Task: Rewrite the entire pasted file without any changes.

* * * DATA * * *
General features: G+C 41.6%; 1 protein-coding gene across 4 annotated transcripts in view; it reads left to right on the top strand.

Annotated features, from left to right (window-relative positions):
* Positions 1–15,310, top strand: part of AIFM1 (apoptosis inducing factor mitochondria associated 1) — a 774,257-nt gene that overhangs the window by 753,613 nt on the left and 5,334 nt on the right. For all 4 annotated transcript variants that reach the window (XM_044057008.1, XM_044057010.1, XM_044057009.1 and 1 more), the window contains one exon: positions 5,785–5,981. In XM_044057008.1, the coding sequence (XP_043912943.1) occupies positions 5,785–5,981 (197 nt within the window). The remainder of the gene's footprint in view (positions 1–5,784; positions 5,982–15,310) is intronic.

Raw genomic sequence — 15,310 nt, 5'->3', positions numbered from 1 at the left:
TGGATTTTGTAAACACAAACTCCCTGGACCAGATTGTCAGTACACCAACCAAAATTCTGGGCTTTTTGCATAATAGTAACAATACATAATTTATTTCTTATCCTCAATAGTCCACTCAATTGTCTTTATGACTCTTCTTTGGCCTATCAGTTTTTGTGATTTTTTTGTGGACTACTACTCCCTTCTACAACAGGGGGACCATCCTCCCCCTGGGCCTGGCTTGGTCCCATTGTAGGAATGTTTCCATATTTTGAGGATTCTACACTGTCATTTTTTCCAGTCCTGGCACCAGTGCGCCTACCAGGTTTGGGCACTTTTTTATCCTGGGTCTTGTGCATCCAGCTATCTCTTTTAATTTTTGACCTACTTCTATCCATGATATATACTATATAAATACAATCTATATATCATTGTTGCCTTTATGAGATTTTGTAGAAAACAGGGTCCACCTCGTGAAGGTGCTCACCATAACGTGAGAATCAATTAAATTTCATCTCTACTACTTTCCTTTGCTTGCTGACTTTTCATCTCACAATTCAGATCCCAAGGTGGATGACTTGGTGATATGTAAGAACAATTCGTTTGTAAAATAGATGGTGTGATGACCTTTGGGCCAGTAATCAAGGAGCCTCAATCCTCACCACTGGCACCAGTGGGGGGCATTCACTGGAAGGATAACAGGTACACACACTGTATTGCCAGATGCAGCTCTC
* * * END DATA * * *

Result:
General features: G+C 41.6%; 1 protein-coding gene across 4 annotated transcripts in view; it reads left to right on the top strand.

Annotated features, from left to right (window-relative positions):
* Positions 1–15,310, top strand: part of AIFM1 (apoptosis inducing factor mitochondria associated 1) — a 774,257-nt gene that overhangs the window by 753,613 nt on the left and 5,334 nt on the right. For all 4 annotated transcript variants that reach the window (XM_044057008.1, XM_044057010.1, XM_044057009.1 and 1 more), the window contains one exon: positions 5,785–5,981. In XM_044057008.1, the coding sequence (XP_043912943.1) occupies positions 5,785–5,981 (197 nt within the window). The remainder of the gene's footprint in view (positions 1–5,784; positions 5,982–15,310) is intronic.

Raw genomic sequence — 15,310 nt, 5'->3', positions numbered from 1 at the left:
TGGATTTTGTAAACACAAACTCCCTGGACCAGATTGTCAGTACACCAACCAAAATTCTGGGCTTTTTGCATAATAGTAACAATACATAATTTATTTCTTATCCTCAATAGTCCACTCAATTGTCTTTATGACTCTTCTTTGGCCTATCAGTTTTTGTGATTTTTTTGTGGACTACTACTCCCTTCTACAACAGGGGGACCATCCTCCCCCTGGGCCTGGCTTGGTCCCATTGTAGGAATGTTTCCATATTTTGAGGATTCTACACTGTCATTTTTTCCAGTCCTGGCACCAGTGCGCCTACCAGGTTTGGGCACTTTTTTATCCTGGGTCTTGTGCATCCAGCTATCTCTTTTAATTTTTGACCTACTTCTATCCATGATATATACTATATAAATACAATCTATATATCATTGTTGCCTTTATGAGATTTTGTAGAAAACAGGGTCCACCTCGTGAAGGTGCTCACCATAACGTGAGAATCAATTAAATTTCATCTCTACTACTTTCCTTTGCTTGCTGACTTTTCATCTCACAATTCAGATCCCAAGGTGGATGACTTGGTGATATGTAAGAACAATTCGTTTGTAAAATAGATGGTGTGATGACCTTTGGGCCAGTAATCAAGGAGCCTCAATCCTCACCACTGGCACCAGTGGGGGGCATTCACTGGAAGGATAACAGGTACACACACTGTATTGCCAGATGCAGCTCTC